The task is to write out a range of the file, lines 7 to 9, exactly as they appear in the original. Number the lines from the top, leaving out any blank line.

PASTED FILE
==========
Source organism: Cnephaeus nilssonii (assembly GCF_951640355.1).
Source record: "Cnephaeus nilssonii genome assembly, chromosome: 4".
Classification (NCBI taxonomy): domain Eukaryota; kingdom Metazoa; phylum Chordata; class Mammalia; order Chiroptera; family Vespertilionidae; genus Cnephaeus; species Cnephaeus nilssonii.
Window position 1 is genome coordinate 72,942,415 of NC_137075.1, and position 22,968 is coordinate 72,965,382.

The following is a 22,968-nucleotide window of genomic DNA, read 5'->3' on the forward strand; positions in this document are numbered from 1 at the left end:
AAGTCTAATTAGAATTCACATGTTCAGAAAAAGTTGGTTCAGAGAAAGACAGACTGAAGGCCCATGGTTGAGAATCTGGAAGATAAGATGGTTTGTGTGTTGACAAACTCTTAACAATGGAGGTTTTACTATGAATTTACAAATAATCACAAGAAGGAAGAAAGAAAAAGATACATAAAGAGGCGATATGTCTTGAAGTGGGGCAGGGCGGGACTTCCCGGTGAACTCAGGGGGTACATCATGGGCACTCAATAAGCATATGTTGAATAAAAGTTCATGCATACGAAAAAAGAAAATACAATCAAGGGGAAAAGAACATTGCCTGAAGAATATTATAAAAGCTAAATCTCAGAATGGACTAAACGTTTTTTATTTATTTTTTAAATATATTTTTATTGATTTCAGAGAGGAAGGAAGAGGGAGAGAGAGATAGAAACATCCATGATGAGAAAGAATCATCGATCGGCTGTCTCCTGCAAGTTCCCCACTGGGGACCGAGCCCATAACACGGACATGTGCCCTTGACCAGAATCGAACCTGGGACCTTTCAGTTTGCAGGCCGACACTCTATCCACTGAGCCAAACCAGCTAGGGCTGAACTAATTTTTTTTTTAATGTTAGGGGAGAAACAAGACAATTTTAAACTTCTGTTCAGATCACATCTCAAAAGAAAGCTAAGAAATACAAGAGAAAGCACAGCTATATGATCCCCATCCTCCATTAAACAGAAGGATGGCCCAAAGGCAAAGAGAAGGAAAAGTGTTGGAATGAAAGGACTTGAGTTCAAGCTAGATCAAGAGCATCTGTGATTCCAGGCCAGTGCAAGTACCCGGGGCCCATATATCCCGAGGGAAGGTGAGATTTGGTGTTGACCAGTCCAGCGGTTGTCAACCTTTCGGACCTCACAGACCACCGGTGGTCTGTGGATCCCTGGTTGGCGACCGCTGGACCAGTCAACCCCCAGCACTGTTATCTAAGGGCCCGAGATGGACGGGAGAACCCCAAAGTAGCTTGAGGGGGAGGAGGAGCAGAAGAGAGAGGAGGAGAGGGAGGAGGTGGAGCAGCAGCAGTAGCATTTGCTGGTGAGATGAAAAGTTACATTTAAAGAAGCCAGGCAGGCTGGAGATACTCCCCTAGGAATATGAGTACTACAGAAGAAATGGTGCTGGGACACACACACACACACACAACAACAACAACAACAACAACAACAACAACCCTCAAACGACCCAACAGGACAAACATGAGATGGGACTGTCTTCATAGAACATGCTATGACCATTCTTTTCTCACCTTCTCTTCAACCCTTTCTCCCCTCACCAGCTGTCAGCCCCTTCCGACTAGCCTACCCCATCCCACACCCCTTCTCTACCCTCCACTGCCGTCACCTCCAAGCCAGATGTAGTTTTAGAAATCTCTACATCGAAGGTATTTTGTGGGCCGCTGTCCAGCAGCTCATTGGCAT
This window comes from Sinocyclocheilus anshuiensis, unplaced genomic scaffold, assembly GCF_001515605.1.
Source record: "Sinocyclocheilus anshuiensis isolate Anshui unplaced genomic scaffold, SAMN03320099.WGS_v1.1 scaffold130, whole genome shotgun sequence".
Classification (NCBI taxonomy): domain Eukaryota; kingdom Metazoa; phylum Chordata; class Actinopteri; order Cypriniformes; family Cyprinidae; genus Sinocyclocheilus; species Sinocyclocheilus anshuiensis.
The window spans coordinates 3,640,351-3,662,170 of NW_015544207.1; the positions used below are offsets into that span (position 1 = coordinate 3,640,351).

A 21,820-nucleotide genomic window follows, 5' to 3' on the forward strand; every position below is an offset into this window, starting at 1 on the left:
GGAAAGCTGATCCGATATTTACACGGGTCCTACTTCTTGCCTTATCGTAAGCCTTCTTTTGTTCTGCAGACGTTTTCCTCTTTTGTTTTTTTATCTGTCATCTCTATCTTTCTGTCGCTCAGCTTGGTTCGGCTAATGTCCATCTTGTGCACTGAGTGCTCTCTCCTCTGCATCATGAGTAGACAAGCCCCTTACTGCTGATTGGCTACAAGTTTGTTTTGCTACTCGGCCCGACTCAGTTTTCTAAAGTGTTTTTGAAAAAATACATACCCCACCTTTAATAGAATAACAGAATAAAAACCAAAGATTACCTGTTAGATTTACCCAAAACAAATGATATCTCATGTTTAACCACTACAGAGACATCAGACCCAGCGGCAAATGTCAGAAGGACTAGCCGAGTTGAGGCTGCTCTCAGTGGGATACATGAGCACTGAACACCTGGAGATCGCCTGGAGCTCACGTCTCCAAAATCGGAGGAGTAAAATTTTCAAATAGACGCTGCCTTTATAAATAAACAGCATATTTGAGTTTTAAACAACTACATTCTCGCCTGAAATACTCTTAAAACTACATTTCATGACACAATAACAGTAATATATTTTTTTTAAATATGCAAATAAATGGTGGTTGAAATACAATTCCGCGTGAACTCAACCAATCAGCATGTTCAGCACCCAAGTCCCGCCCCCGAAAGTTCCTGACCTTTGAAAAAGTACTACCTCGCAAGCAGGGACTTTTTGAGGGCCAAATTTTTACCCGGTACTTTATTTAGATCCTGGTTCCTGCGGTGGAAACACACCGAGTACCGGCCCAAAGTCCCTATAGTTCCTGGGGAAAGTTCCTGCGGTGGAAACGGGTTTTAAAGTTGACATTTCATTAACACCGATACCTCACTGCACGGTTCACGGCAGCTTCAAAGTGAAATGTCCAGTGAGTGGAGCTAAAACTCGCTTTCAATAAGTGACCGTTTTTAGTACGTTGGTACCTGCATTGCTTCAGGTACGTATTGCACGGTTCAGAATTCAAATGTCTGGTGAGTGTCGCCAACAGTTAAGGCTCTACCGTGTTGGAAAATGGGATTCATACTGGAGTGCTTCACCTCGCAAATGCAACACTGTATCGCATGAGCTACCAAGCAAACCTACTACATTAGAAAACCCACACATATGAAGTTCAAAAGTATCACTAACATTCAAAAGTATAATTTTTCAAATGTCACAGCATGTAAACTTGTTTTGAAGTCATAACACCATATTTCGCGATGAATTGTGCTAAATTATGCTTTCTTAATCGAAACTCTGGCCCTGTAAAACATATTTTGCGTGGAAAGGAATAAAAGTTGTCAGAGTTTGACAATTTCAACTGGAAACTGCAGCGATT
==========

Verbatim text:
This window comes from Sinocyclocheilus anshuiensis, unplaced genomic scaffold, assembly GCF_001515605.1.
Source record: "Sinocyclocheilus anshuiensis isolate Anshui unplaced genomic scaffold, SAMN03320099.WGS_v1.1 scaffold130, whole genome shotgun sequence".
Classification (NCBI taxonomy): domain Eukaryota; kingdom Metazoa; phylum Chordata; class Actinopteri; order Cypriniformes; family Cyprinidae; genus Sinocyclocheilus; species Sinocyclocheilus anshuiensis.